King called the Leavenworth High School JROTC unit the oldest one in the nation. It was officially formed by an act of Congress in 1917. She also said Leavenworth High School has one of the largest JROTC programs in the nation. The Leavenworth High School program is said to have about 260 students.

Honor the Soldier

Fallen Neighbors: Staff Sgt. Gary L. Collins

Staff Sgt. Gary L. Collins, 1st Bn., 16th Regt., 1st Infantry Division, Nov. 8, 2003

Those close to Gary L. Collins remember a man with a strong sense of honor and personal duty, a man who chose a military career because he wanted to protect the world.

"He was just a hell of a man," said his father, Don Collins. "Very dedicated ... felt like he was fighting for the just cause."

Tonganoxie, KS - Ceremony Kicks off Holiday Season

On a frigid night at Veterans of Foreign Wars Park, Kelly Frantz's words warmed a group of nearly 200 people who were gathered for the Mayor's Christmas Tree Lighting ceremony.

Tonganoxie Mayor Dave Taylor invited Frantz to act as honorary tree-lighter for this year's ceremony at VFW Park, held last Thursday. Frantz's husband, Lucas, was killed in October while serving in Iraq.[snip]

Fighting back tears, Kelly Frantz said the last two months have been the most difficult of her life, but added she was thankful for the community's response after her husband's death.

"With your support, I can stand here tonight," Frantz said during a speech before lighting the tree.

Frantz appreciated the community's support of the troops in Iraq.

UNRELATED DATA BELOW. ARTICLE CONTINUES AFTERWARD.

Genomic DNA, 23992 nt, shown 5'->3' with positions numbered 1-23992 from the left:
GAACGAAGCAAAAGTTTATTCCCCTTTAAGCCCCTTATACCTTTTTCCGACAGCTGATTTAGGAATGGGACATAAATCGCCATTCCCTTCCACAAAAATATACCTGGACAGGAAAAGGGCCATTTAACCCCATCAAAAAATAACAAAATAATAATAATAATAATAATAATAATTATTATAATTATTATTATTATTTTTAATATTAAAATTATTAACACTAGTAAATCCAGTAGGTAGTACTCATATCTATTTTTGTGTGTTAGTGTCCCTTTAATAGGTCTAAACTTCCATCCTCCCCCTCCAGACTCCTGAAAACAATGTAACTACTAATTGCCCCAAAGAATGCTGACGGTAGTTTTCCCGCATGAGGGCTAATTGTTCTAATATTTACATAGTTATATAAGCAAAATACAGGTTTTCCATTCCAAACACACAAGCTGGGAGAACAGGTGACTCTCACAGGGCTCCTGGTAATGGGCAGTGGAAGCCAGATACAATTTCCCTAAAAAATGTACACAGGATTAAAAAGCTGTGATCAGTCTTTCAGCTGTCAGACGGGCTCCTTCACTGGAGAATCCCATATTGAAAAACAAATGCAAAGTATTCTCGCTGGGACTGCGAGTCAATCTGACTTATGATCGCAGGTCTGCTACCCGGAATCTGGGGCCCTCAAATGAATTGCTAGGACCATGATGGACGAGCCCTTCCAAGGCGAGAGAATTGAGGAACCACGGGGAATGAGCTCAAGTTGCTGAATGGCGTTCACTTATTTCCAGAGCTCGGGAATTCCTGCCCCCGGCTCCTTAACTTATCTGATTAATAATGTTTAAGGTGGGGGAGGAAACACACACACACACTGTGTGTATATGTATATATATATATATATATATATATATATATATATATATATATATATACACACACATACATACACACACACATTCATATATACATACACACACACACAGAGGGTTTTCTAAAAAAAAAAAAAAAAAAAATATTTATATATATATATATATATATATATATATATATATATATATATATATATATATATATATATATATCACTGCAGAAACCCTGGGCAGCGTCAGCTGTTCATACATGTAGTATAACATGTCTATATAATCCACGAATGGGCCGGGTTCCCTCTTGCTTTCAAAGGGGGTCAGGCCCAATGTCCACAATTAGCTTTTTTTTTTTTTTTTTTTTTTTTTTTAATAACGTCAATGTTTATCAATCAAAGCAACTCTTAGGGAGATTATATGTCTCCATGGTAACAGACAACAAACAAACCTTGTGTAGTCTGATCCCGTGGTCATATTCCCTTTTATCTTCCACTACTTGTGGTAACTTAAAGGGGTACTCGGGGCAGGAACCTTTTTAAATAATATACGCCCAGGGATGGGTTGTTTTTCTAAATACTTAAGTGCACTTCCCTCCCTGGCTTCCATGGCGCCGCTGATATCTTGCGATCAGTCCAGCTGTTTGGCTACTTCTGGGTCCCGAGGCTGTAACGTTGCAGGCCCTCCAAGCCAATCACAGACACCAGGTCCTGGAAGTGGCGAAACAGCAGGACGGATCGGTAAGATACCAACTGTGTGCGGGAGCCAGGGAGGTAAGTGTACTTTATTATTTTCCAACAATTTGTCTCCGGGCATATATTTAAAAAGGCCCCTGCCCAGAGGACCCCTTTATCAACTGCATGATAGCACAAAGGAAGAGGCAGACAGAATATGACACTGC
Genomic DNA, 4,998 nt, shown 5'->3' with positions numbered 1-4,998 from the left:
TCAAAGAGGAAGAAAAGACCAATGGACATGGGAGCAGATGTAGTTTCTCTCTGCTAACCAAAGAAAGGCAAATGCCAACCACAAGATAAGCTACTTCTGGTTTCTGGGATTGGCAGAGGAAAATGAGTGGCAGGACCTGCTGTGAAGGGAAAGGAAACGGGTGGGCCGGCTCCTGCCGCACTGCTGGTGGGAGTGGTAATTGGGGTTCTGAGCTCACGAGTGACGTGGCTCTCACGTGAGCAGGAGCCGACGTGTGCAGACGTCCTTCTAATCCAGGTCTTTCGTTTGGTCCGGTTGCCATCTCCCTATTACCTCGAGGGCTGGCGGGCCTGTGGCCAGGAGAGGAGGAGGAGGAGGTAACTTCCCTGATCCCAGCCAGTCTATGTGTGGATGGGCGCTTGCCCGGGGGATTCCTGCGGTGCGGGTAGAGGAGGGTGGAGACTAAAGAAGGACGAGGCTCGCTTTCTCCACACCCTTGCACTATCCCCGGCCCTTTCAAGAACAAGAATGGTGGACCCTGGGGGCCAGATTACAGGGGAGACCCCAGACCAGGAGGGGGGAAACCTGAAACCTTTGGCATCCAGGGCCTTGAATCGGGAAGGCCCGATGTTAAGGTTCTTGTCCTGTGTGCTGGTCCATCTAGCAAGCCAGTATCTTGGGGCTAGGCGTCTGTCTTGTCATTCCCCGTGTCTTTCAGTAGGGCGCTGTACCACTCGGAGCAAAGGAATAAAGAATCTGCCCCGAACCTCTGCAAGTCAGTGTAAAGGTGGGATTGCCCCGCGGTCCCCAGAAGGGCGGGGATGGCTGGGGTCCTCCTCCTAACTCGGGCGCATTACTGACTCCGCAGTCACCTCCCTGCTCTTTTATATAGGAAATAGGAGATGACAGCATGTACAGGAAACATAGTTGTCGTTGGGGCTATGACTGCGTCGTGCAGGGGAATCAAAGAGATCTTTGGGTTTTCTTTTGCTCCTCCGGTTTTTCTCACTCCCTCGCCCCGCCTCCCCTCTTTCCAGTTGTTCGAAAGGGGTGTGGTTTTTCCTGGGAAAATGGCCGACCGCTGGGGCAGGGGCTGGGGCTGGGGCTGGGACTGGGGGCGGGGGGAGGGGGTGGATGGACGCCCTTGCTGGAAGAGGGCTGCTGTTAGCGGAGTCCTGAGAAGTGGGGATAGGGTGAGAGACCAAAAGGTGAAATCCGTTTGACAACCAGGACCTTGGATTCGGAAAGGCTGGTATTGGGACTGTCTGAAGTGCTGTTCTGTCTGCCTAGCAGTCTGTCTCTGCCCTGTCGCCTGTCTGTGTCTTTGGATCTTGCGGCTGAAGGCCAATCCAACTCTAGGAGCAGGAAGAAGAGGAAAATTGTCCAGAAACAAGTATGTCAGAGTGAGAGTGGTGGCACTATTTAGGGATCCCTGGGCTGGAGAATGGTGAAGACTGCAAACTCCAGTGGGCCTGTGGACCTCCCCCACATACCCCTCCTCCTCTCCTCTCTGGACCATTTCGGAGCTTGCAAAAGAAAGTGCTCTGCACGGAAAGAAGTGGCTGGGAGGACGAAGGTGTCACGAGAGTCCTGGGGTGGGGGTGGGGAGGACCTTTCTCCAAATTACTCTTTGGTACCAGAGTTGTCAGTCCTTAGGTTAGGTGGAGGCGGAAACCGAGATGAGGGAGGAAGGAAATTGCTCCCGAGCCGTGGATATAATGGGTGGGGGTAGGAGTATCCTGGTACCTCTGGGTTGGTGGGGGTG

She spoke about Christmas and the symbolism of the holiday tree -- each light representing one person, but all connected to form the lighting of one tree. And those lights don't just represent citizens here in America, but troops serving overseas as well, she said.

Witchita, KS - Never Forget Iraq War Wounded

A few minutes spent talking to B.J. “Stumps” Jackson bring into focus one little-understood legacy of the Iraq war. As the double amputee from Iowa told The Eagle editorial board, injuries that would have been fatal in any other conflict are survivable now, and the troops are returning to their communities with life-changing disabilities. The organization that Jackson promotes, the Coalition to Salute America’s Heroes, is the designated beneficiary of the Amateur Texas Hold ’Em tournament today and Sunday at Century II. But all Americans should make it a priority to help these vets meet their unique and pressing needs, such as for job training and placement, as they move into civilian life.

Witchita, KS - Phelps Clan Up Close And Personal

My column today looks at the Phelps clan’s protests at military funerals and asks for more space for grieving families in the form of a no-protest buffer zone around funerals. I strongly believe in First Amendment rights, but I also feel strongly that mourning families trying to bury a loved one shouldn’t have to endure such harassment. Give them their space.

A funeral protest isn’t free speech -- it’s cruelty.

I went to the Phelpses’ protest this morning at St. Joseph Catholic Church in Wichita -- I wanted to see one of these protests up close. Believe me, it was way too cold for an outdoor protest.[snip]

About 150 Patriot Guard members were there, too -- some had traveled many miles in bone-chilling weather to offer support and try to shield the family. I salute them.

Ray Thomas of Patriot Guard Speaks Out

As a member of the Patriot Guard, I can assure you that many of us would like nothing more than beating the &$^@# out of those people. With many combat experienced vets, you can be assured that we could make short work of them.

However, that would play into their hands. They would sue and use the funds to continue spreading their hatred. We show up at the invitation of the family to shield them from that disgusting hate. And, we do. Nothing could be seen or heard by the grieving family.

After the service as the casket was carried out, over 100 very young school children from the attached parochial school streamed out and stood along a fence across the street---all standing there with American flags.



Testicular Fortitude soldier wounded and returned from Iraq)